The punchline is a turn. It is to the joke what the volta’s to a sonnet. It’s that moment toward the end of a McSweeney’s list or humor piece when the piece demonstrates its awareness of itself as a humor piece. It’s a kind of signal: Here is the place where you are supposed to laugh, and watch as I stay in control of when you do.
I haven’t seen enough of them to know anything of it, but on the whole the comic monologue has no turn. It may have a dramatic turn, a twist ending, but this turn operates semantically, altering the story’s eventual meaning. What has been established—I am here to tell you a story about X—is not undone by a such a twist. But a punchline is a kind of undoing. What began as a riddle has become a joke. What earnestness existed—in the riddle-type question posed, in the narrative begun about clergymen entering a bar—has turned glib.
The safety of the comic monologue comes from its steady assurance that this established premise or narrative will be handled humorously and is thus not to be taken seriously. With one exception last night we in the audience were never held somewhere too uncertain, and that was with H. Jon Benjamin‘s TED talk on how to roll on ecstasy with one’s nine-year-old on his birthday. It was presented as an example of how to be a good dad: give your kid a great experience in a controlled environment. There were photographs on a slideshow of Benjamin and what could presumably (because of looks) be his son Jonah, each pic showing the kid progressively more ecstatic and affectionate toward strangers. The talk worked because at every moment it wavered between plausible and im-. I was held, is what I’m saying. I wasn’t stably able to fit this talk somewhere, or see where it was headed. The story ended with a photo of Benjamin naked and covered in mud on his doorstep, wherein the comedy of the conceit was pushed to such an extreme that the unsteadiness of where we were resolved itself on the proper side: Laugh, for this has been a joke.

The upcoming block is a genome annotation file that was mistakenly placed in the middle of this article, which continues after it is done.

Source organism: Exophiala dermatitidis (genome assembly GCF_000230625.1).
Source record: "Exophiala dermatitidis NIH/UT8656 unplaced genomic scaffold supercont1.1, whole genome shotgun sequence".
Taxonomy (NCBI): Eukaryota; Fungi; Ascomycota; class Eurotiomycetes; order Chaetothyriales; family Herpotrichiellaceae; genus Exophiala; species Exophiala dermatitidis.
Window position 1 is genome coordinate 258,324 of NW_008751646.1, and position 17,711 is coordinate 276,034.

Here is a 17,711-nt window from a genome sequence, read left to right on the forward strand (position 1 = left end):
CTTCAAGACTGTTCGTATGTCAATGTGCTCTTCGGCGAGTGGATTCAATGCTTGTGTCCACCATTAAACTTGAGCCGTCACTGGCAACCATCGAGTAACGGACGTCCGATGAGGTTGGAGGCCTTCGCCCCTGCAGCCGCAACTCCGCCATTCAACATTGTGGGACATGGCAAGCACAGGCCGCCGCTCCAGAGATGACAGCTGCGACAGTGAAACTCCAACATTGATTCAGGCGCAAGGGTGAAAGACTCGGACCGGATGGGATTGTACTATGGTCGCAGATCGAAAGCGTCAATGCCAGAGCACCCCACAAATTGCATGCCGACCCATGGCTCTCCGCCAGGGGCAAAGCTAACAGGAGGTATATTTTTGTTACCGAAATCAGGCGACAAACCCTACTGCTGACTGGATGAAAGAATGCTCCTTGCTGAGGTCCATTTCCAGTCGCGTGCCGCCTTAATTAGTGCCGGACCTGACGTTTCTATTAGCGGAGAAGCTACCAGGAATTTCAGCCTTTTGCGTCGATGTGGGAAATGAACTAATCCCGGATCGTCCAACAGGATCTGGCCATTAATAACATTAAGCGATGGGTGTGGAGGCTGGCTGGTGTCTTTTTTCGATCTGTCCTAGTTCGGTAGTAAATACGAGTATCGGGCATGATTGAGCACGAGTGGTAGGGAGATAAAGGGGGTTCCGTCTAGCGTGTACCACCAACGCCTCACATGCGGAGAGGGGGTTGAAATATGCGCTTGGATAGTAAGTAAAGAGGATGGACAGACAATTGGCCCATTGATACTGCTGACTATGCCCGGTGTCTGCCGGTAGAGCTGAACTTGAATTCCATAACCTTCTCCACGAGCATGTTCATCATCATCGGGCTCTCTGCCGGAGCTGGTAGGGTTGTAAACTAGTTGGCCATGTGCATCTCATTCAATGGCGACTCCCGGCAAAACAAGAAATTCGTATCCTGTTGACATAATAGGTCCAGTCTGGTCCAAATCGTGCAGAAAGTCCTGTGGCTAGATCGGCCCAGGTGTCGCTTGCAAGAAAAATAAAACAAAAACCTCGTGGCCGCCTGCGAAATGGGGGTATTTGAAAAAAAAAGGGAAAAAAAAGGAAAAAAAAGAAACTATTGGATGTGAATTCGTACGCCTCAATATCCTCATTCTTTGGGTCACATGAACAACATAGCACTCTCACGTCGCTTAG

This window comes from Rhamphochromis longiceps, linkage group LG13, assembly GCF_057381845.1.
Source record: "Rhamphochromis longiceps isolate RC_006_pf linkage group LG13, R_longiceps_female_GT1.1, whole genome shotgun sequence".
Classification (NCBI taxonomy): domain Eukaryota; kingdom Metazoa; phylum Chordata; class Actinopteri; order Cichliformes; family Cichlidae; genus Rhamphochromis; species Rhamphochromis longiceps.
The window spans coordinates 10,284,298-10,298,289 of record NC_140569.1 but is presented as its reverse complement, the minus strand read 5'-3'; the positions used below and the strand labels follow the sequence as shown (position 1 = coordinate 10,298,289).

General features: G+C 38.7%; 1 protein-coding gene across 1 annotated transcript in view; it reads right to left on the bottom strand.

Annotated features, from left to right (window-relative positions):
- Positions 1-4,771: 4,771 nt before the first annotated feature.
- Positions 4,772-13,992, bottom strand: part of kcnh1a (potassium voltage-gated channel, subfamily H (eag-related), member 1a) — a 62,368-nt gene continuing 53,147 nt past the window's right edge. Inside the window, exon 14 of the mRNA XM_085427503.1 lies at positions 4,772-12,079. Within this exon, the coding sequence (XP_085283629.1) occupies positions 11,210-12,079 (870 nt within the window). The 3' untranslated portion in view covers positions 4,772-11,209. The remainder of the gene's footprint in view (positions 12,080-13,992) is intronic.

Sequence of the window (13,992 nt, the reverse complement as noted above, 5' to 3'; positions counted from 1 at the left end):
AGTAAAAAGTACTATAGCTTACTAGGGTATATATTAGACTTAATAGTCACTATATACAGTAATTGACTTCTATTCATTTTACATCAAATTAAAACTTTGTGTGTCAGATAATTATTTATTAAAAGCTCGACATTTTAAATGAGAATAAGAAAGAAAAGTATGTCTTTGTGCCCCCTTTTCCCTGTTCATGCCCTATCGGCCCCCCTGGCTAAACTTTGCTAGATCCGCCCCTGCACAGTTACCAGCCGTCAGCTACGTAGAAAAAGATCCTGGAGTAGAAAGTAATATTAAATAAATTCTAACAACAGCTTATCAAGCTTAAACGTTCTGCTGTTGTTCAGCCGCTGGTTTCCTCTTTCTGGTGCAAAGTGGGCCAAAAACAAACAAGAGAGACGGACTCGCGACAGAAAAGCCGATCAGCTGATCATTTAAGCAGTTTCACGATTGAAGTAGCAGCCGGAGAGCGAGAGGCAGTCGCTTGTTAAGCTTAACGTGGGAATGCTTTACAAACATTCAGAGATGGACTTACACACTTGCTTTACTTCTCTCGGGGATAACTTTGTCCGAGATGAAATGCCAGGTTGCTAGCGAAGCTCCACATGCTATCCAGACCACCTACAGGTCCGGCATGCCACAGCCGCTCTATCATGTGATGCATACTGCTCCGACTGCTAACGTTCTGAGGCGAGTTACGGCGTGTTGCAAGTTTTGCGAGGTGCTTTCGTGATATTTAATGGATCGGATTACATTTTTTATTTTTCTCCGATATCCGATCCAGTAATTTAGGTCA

I’m having a hard time wrapping this post up, because I can’t resolve a certain tension between joke-telling and the monologue, a tension revolving around the personal. If standup’s an artform it began as a live one, ephemeral. A comic could make a living telling for years the same twenty minutes of material at venues around the country. And it need not have been his own material. Diller’s gag file is replete with citations of where she got the gag from. This is one of the beauty of jokes: anyone with a memory and a sense of timing can tell them and, in the right room, kill.
Then the comedy album began a process of codification or canonization. Then cable TV, video recorders, YouTube. Jokes, and comedy more generally, rely on surprise so much that we cannot get the same joy from relistening that we can from pop music, say. This is why joke-telling has had to die away. We don’t want to’ve heard that one before.
Toward the personal’s where standup’s evolved. And with its focus on characterization and (often) autobiography, the comic monologue is a kind of culmination. It’s what 90’s alt-comedy hath wrought. What I still need to figure out, though, is how the joke and its power have been sustained. Or maybe even what in the 21st century a joke even is.